— January 3, 2019
Choosing when to spend and when not to are key business decisions often revolving around taking a long term view. From a new printer to high ticket training it’s more than simply ‘can we afford it?’ The important factor is: will it pay off in the long run or prove a drain on resources.
Determining which investments would make a business more efficient and more successful with those that might not is a dilemma that’s foxed business leaders of all types.
Stock control systems
For businesses handling any kind of stock an efficient control system is a must. Accurate stock tracking and order processing tech is within reach of businesses of virtually all sizes so makes for a key investment.
Keeping the right levels of stock is very important to meet customer demand yet not prove a drain on resources if too much is kept at any one time.
Some time-pressed businesses with only a few staff may feel there’s no opportunity to take time out for training, but it’s a very worthwhile investment.
In a fast moving environment skills can soon need updating and it benefits people to take a more holistic view of their business or trade amidst the day to day need to ‘get the job done’. Training can be taken in various ways, not just with time consuming and expensive residential courses, so even those heavily committed on a daily basis can find a training method that suits.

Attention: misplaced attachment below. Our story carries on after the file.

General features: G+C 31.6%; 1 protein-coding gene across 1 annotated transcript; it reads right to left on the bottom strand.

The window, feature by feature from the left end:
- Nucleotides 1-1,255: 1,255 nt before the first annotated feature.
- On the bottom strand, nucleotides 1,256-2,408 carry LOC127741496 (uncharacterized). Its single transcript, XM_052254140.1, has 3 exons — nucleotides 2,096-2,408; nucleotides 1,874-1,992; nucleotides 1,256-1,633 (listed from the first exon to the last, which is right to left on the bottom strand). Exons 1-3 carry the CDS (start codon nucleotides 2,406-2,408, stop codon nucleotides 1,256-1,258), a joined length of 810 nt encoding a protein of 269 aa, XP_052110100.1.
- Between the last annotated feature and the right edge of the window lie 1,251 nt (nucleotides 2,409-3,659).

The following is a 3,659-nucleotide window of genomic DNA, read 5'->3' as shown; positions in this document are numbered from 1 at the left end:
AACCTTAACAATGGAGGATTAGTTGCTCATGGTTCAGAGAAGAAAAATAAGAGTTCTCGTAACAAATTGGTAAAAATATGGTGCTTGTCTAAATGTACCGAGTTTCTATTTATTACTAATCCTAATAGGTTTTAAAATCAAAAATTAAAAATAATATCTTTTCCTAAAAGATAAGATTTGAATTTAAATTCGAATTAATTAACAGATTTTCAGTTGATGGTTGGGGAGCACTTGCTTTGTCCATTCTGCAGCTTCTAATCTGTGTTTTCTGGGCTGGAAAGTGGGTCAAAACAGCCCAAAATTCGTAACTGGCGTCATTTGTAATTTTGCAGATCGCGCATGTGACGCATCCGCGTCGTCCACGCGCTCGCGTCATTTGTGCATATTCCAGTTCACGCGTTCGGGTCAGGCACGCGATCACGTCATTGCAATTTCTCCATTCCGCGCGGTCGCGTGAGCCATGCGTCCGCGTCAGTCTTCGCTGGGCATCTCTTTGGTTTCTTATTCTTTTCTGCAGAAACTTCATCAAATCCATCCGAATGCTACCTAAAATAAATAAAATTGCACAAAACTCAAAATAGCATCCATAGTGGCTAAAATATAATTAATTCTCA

For example, training staff in cyber security is worthwhile for many who use company IT equipment. An investment in training people to become more security savvy could save considerable sums in reduced disruption through a security breach caused by human error.
Having a strong and identifiable brand isn’t just the preserve of the heavyweights such as Apple, Google and Microsoft.
Businesses of all sizes can benefit from branding, but it can be a drain if money is spent unwisely. Plenty of resources exist to learn about effective branding so it isn’t always necessary to spend huge sums with a brand consultant, but it’s important to understand branding isn’t just about logos and color schemes.
Branding is very much about the impression a business creates and the experience customers have when dealing with it; in many ways it refers to other aspects such as training – if staff treat customers in a certain way it can engender positive feelings about the business and brand.
Having a coherent design of materials such as letterheads, logos and an online presence matter so investing here and getting it right will last years.
Tech and systems
There’s no doubt business is being revolutionized by advances in tech – and much of it is within reach of the smaller business.
Indeed, smaller businesses can compete with larger players in certain ways thanks to facilities such as the cloud enabling most concerns to use tech such as Big Data to build detailed and accurate profiles of their market and customers.
Asking what particular tech can help move the business forward and investigating the costs and long term benefits is key.
Many businesses do have a website but a surprising amount still don’t – or they do but are missing out on ways to reach more customers and market themselves.
A good web presence, and maybe a way to make sales from it if appropriate, can give even a small business a global reach. Creating an effective web presence needn’t cost the earth, and investing once in a good looking professional website can pay off several times over.
Judging the investment
There’s much competing for a business’s money and it’s easy to spend in areas that won’t help develop it or increase sales, so careful decision making and trying to keep emotions out of it will pay off.